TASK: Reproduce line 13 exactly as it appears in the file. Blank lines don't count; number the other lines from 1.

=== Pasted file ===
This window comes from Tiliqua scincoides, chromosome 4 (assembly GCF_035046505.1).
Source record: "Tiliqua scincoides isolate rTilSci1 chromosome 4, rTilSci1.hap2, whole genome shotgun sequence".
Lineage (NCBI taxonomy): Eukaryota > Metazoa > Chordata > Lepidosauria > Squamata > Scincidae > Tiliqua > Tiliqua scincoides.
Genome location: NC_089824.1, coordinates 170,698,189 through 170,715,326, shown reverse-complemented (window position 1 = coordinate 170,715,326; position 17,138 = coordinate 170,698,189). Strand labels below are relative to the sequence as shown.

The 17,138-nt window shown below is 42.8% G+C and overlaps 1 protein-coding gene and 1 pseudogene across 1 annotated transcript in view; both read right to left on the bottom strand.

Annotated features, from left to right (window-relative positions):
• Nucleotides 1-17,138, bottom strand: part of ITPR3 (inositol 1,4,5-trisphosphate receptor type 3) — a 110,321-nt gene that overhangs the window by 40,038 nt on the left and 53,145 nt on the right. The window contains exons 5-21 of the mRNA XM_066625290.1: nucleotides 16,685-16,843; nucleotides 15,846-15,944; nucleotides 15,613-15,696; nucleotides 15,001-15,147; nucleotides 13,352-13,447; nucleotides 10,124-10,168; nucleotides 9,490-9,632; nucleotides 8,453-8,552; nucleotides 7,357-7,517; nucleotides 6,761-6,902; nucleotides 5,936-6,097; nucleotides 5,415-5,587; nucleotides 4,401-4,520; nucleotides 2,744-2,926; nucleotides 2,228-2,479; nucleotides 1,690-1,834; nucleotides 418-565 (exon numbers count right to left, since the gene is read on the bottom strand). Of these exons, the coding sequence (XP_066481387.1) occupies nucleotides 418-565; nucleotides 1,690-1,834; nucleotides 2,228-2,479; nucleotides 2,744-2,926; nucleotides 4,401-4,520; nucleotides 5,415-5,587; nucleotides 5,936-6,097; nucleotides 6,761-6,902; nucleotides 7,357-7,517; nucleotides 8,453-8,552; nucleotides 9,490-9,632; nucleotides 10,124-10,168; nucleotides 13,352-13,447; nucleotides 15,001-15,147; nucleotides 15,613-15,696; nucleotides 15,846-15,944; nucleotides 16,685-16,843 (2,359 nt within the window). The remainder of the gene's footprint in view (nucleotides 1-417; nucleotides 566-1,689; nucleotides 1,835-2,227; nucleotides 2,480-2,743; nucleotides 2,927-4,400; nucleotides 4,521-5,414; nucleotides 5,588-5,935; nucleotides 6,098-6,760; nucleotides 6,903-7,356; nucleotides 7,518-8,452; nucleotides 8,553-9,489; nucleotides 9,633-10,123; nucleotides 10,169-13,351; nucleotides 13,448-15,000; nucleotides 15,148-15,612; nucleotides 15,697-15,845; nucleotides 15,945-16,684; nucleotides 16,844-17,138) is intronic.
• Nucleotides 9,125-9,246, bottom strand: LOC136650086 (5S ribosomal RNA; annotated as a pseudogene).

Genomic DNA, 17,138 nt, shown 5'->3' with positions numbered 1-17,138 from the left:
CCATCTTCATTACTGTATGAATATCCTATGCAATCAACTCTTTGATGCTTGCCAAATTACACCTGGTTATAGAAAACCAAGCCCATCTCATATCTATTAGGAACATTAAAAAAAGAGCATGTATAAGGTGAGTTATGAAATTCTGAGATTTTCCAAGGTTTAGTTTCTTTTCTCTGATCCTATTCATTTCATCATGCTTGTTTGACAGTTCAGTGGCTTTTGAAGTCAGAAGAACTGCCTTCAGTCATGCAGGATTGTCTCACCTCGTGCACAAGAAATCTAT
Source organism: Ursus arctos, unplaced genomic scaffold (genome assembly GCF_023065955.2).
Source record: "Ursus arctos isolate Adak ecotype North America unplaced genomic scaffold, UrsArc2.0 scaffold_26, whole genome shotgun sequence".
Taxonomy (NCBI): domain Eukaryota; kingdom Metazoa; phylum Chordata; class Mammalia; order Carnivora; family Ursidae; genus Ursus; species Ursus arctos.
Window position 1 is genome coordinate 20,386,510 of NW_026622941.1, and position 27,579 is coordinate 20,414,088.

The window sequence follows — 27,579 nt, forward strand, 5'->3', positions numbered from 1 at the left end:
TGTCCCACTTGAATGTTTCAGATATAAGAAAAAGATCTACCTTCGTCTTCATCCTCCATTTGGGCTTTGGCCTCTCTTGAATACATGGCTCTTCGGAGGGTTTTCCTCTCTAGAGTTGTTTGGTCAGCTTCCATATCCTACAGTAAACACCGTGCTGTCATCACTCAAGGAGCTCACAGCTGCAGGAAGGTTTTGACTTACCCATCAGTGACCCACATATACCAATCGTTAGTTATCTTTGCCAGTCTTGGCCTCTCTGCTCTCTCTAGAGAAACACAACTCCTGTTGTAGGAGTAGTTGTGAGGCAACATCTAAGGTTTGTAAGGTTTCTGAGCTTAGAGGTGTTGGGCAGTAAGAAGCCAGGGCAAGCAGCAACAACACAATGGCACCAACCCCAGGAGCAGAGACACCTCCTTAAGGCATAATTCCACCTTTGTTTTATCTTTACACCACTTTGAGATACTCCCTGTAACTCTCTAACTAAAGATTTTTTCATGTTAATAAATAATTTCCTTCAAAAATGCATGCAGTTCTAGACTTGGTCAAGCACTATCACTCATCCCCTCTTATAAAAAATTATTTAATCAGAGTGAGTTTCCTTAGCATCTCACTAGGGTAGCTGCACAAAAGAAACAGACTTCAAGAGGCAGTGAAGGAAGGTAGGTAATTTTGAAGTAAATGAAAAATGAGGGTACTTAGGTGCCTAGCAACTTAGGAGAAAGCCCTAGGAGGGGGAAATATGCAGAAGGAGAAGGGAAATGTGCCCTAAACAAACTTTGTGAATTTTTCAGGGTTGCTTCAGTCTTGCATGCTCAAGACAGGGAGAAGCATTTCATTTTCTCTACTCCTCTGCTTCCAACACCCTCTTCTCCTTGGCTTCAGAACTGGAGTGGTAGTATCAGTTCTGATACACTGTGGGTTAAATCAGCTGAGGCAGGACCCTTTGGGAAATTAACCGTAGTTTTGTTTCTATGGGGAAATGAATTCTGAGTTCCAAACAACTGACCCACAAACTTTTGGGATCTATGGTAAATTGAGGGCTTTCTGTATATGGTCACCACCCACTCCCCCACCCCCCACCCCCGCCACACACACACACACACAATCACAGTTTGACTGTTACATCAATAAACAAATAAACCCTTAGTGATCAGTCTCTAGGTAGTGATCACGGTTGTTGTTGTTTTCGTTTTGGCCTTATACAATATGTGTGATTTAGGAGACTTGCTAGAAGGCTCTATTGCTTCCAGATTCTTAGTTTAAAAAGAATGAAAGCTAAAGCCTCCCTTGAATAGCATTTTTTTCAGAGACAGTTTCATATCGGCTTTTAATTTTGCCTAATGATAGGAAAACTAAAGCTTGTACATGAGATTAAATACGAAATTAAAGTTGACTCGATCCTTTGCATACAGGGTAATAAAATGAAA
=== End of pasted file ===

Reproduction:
Taxonomy (NCBI): domain Eukaryota; kingdom Metazoa; phylum Chordata; class Mammalia; order Carnivora; family Ursidae; genus Ursus; species Ursus arctos.